Clearly, this is a fundamental attack on parental rights, which are an integral part of the right to religious freedom. This right is recognised in our law, where the Department of Education’s own policy white paper states that parents have the primary responsibility for the education of their children. They have “an inalienable right to choose the form of education which is best for their children, particularly in the early years of schooling”. This right to choose “includes the choice of the cultural or religious basis of the child's education”.
There is no doubt that we are in a battle for the next generation. The only way that woke ideology can transform society is by bringing a wedge between the generations. The power of the State, with the support of a secular media and academia, is being used to push this agenda actively and to repress traditional and religious views. If one generation is not able to pass on its view and values to its children, the effects will not be immediate. However, like poison in the water, these alternative values, based upon secular woke ideology, will increasingly take root and will inevitably bring societal change as this generation matures and takes up future positions of power and authority.
Conflict and persecution can already be seen in the laws that are in the process of being passed. It is also seen in the “cancel culture” which singles out and makes examples of those who stand against woke ideology, which tolerates no dissent. The only way to oppose this is to stand firm on our right to religious freedom and on our right as parents to raise our own children according to our own faith, values and traditions.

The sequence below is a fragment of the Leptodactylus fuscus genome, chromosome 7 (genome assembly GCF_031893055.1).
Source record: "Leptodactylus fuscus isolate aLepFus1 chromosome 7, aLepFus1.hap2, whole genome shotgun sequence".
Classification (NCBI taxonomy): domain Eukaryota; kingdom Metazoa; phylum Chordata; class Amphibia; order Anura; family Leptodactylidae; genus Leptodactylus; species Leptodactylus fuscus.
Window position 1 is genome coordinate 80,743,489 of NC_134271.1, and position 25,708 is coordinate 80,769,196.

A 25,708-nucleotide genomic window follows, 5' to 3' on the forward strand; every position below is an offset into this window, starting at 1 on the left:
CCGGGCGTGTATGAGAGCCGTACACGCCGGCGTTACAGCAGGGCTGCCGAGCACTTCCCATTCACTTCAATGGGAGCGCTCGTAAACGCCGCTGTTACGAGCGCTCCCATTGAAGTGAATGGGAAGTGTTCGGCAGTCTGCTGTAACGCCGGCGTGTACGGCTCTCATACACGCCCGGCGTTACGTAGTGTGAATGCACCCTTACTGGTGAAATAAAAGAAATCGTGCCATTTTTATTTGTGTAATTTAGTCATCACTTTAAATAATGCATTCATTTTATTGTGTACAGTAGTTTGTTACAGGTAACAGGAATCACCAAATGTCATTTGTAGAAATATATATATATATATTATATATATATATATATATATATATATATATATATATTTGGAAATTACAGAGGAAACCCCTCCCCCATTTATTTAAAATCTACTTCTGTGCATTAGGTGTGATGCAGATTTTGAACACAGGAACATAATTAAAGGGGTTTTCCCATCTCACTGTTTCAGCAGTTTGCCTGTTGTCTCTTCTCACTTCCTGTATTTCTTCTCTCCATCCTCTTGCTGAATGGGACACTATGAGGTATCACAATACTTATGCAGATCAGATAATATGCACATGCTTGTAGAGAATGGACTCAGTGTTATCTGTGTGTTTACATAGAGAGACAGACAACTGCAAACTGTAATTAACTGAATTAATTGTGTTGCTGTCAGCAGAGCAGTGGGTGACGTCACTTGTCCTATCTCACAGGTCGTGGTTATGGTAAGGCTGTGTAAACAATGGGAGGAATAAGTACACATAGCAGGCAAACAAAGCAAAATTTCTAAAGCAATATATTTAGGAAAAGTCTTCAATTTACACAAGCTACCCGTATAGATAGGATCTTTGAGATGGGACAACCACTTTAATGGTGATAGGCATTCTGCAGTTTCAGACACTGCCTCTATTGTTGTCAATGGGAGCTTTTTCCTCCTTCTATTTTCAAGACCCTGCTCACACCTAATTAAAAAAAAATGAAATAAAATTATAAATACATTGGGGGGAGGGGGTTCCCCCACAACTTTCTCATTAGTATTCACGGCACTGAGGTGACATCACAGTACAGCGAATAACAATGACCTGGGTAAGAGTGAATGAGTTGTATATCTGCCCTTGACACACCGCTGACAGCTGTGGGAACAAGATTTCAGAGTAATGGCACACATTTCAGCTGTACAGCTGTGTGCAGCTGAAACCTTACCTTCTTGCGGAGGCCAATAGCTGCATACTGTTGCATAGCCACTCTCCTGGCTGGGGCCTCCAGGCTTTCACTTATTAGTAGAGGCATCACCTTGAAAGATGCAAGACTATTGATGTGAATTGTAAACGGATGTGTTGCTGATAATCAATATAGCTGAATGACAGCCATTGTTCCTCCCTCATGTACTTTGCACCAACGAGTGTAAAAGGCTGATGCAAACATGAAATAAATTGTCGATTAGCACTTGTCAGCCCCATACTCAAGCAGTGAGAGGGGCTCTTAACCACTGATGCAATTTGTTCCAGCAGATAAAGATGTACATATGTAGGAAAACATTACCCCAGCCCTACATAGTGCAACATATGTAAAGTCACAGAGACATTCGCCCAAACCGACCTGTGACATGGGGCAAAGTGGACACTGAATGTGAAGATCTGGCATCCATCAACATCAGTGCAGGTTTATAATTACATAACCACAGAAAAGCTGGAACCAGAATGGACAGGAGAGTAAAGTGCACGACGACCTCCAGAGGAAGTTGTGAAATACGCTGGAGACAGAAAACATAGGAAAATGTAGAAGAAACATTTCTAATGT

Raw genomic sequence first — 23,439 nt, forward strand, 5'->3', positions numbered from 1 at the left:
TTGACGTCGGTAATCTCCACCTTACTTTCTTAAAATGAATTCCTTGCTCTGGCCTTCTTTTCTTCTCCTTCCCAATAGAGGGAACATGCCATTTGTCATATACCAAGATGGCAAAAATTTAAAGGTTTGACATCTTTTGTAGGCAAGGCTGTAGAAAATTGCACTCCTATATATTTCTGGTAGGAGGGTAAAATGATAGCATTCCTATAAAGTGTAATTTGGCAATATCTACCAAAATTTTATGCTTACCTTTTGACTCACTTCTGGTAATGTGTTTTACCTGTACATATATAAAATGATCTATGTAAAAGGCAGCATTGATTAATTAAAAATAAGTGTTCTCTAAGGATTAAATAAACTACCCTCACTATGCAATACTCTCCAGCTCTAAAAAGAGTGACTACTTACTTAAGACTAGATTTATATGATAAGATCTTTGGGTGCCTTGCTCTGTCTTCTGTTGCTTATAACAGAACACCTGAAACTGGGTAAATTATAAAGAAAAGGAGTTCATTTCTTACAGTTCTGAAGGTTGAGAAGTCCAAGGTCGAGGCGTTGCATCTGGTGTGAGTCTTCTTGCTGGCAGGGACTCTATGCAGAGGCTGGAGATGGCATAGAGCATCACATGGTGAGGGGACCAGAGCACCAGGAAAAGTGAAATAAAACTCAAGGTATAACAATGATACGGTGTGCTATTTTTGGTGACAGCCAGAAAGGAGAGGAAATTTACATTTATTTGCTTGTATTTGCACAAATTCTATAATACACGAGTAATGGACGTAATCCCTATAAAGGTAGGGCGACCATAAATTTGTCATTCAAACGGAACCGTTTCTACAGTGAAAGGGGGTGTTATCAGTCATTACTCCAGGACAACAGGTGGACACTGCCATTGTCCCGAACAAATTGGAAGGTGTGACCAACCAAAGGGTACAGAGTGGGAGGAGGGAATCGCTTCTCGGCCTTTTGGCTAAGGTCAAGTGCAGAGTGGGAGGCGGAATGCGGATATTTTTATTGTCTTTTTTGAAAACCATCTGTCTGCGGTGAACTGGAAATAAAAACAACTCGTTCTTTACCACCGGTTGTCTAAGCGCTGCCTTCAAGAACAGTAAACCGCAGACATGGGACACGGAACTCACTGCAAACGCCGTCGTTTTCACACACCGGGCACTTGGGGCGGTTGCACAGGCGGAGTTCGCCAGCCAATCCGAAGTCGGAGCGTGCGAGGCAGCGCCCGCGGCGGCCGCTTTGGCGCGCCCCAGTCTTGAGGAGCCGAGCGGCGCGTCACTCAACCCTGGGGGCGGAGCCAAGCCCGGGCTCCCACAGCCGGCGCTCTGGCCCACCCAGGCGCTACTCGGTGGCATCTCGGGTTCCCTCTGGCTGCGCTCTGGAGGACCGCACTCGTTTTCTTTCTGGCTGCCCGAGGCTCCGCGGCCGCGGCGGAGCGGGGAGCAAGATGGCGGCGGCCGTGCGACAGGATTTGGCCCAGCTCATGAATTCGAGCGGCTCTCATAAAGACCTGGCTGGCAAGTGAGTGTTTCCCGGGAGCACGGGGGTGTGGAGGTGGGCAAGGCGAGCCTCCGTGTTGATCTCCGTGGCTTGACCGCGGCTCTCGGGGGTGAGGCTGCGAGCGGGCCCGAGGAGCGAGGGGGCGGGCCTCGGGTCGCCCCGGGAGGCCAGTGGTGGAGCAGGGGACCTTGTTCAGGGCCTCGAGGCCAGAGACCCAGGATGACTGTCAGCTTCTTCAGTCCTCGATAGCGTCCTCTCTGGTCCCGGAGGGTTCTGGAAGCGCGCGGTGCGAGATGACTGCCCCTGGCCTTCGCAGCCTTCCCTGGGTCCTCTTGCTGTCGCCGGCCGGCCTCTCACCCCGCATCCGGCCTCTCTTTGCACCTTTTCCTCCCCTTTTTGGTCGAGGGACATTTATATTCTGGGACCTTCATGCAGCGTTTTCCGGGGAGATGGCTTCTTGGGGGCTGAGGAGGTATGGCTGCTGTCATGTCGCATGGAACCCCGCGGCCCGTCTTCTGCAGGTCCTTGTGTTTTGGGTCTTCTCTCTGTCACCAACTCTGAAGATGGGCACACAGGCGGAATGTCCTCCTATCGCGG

Freedom of Religion South Africa, known as FOR SA, works tirelessly to uphold and protect these rights by helping the faith communities to understand the key battlegrounds in the fight for faith and freedom and then use the law to push back against any attempts to erode them. These battle lines have been formed over the past few decades. It is therefore certain that there will be greater conflicts ahead that we will only overcome if we unite around our common cause in the fight for faith and freedom. For the sake of our children, we cannot afford to fail!
Freedom of Religion South Africa (FOR SA) is dedicated to protecting and preserving the freedoms and rights that the South African Constitution has granted to the faith community. If you have found this helpful, please consider supporting the work of FOR SA to protect our constitutional right to enjoy the freedom of religion by: